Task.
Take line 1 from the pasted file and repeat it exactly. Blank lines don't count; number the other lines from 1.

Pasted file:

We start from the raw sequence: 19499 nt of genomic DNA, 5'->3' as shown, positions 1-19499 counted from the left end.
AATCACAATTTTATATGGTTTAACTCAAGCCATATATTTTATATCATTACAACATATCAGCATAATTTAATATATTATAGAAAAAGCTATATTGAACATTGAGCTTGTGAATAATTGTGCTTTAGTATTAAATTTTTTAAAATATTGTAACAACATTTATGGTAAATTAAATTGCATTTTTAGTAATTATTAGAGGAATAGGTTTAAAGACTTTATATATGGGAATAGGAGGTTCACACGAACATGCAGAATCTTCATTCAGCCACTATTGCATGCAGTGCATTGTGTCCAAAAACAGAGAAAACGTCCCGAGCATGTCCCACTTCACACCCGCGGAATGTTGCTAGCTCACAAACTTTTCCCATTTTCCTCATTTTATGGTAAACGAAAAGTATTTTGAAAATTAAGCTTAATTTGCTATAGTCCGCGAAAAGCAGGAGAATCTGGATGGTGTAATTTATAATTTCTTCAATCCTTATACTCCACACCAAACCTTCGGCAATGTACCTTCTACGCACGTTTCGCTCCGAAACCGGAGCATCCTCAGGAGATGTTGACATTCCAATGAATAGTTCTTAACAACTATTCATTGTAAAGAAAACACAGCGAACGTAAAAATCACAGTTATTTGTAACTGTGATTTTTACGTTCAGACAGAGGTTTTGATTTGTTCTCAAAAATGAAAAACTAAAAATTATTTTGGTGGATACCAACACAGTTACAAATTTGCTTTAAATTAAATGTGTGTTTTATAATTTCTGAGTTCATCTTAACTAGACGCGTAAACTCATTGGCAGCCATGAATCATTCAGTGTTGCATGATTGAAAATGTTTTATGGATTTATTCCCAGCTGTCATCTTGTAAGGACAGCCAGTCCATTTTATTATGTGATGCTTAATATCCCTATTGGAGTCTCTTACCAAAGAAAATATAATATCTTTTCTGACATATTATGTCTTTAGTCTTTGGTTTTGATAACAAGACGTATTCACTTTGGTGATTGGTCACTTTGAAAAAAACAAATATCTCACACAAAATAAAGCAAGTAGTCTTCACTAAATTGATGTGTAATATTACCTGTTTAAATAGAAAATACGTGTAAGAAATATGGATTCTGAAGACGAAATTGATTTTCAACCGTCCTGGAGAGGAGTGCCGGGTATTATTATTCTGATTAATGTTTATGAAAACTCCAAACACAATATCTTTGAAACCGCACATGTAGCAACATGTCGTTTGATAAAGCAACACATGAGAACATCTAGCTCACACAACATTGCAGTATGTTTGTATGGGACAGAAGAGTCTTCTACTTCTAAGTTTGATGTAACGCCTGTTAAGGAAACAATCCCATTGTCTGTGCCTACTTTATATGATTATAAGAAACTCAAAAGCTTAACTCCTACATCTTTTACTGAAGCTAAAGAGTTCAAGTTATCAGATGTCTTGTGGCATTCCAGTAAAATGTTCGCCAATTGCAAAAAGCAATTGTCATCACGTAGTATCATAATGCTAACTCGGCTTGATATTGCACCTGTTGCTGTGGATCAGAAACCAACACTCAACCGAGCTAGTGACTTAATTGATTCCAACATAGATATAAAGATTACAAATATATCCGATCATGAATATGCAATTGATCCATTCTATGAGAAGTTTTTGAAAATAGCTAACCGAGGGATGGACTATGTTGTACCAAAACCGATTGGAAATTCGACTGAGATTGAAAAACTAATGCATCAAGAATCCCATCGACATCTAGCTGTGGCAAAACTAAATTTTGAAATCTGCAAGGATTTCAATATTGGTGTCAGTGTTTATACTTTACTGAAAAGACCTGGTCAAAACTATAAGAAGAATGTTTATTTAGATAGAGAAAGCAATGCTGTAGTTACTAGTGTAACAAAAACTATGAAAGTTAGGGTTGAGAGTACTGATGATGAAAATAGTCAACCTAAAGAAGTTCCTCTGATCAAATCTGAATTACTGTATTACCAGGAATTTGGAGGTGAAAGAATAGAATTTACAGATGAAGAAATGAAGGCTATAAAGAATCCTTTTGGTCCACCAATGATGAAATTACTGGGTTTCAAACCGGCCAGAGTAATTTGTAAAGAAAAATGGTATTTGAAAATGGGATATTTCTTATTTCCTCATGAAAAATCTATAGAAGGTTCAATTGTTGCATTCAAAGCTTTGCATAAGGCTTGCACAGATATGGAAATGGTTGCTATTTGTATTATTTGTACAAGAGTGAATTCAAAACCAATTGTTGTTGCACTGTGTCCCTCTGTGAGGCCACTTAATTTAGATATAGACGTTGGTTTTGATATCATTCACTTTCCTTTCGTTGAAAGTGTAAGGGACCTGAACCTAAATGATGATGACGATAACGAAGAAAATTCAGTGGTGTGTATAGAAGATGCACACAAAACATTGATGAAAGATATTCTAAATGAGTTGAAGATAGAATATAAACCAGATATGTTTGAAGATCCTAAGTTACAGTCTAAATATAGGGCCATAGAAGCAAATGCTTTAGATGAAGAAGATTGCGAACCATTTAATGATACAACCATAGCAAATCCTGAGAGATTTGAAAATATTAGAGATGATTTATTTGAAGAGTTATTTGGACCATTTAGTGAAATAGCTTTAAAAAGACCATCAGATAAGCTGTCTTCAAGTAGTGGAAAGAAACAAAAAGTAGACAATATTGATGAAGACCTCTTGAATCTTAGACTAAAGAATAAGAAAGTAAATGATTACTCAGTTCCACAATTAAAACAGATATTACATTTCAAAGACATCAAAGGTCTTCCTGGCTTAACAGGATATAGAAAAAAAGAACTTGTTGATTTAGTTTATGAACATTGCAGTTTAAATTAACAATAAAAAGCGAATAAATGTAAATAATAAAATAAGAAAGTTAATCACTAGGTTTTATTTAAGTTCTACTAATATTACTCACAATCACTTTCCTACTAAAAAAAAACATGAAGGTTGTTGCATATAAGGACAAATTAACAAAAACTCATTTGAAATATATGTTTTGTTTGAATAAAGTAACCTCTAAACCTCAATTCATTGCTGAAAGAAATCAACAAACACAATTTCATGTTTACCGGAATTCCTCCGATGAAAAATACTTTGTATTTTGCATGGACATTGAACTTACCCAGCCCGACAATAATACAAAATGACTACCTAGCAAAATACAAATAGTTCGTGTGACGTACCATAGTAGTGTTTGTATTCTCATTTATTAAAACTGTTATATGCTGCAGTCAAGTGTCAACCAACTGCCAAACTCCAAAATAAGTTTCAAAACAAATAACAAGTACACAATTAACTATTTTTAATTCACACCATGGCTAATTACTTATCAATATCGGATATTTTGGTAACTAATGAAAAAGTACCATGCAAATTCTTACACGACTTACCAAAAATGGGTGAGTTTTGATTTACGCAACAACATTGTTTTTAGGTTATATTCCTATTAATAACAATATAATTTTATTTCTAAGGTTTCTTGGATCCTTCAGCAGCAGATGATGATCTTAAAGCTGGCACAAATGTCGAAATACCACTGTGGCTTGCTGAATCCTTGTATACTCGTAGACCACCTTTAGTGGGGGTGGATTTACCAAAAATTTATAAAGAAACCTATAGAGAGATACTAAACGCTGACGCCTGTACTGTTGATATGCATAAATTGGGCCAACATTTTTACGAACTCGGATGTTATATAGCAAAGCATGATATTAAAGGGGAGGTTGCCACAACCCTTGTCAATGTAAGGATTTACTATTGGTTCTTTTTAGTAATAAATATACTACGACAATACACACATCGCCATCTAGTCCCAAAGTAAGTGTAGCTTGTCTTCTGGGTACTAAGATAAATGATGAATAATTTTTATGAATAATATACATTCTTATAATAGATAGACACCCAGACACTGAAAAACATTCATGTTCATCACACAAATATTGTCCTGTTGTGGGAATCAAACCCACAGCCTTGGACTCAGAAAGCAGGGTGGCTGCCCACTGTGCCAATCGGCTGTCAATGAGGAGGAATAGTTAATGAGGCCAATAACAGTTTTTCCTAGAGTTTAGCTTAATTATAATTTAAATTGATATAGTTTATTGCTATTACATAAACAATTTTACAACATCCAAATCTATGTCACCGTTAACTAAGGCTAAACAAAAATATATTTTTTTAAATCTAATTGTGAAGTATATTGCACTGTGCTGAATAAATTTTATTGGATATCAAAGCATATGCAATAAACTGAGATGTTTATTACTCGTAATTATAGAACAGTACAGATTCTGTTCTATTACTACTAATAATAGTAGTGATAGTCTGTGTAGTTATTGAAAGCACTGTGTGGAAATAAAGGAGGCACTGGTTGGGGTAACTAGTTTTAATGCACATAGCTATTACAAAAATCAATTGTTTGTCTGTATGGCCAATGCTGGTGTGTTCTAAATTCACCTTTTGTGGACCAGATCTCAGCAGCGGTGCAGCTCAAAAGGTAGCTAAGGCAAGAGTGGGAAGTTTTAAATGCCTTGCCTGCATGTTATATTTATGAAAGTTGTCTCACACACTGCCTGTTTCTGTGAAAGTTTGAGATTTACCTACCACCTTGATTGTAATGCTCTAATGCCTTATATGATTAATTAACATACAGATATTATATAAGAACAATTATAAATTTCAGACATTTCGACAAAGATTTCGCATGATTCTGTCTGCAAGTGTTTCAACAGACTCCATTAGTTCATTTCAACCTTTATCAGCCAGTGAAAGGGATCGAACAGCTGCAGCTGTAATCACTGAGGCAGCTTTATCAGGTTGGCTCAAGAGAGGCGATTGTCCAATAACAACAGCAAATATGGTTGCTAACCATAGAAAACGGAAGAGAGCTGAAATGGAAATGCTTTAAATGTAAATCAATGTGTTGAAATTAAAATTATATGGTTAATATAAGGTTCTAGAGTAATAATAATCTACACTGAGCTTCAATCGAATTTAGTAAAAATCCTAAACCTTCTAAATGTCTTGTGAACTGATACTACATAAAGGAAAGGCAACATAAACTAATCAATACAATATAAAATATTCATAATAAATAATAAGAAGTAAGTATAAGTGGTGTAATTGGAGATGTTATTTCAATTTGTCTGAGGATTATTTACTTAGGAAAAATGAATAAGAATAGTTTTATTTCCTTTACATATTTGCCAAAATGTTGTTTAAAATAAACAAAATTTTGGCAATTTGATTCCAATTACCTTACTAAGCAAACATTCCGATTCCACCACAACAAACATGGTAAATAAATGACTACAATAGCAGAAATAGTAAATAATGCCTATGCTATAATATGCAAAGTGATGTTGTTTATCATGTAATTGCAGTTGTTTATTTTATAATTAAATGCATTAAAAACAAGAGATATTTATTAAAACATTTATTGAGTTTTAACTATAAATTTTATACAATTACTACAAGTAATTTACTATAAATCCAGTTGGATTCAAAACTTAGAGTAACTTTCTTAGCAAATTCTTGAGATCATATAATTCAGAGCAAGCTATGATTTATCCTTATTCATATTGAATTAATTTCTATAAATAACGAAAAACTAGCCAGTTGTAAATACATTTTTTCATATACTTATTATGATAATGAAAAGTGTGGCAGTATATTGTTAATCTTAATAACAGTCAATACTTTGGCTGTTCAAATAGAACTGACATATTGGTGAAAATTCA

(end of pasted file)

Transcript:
We start from the raw sequence: 19499 nt of genomic DNA, 5'->3' as shown, positions 1-19499 counted from the left end.